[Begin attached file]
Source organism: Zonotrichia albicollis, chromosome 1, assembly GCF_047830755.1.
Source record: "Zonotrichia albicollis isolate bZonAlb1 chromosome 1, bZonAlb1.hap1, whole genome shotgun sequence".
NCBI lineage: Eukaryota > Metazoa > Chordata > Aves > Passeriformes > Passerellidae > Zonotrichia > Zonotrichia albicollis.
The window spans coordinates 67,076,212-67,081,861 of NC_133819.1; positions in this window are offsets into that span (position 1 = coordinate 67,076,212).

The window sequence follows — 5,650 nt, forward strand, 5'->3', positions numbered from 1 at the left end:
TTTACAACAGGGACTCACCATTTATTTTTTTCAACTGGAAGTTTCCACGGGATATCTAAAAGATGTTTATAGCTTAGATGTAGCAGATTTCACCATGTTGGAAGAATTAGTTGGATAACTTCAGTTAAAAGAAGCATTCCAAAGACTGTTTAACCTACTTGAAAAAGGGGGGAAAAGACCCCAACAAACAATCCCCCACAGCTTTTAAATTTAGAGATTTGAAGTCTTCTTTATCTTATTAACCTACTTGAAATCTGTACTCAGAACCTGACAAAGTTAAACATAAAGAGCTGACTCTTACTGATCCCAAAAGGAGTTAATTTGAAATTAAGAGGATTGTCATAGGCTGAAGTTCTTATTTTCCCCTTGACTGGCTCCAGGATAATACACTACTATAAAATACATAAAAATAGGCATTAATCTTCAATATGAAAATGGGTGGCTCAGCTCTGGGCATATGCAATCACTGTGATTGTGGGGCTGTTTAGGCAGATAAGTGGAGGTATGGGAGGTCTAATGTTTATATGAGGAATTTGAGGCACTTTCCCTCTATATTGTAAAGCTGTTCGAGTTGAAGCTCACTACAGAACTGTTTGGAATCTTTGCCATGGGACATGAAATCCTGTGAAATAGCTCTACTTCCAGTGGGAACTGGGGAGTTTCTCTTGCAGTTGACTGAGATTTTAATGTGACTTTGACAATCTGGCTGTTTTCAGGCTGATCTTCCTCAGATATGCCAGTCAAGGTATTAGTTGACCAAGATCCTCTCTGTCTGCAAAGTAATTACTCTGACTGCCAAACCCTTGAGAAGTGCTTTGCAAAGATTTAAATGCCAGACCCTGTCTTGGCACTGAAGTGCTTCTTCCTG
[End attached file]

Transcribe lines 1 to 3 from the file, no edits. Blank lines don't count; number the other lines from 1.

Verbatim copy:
Source organism: Zonotrichia albicollis, chromosome 1, assembly GCF_047830755.1.
Source record: "Zonotrichia albicollis isolate bZonAlb1 chromosome 1, bZonAlb1.hap1, whole genome shotgun sequence".
NCBI lineage: Eukaryota > Metazoa > Chordata > Aves > Passeriformes > Passerellidae > Zonotrichia > Zonotrichia albicollis.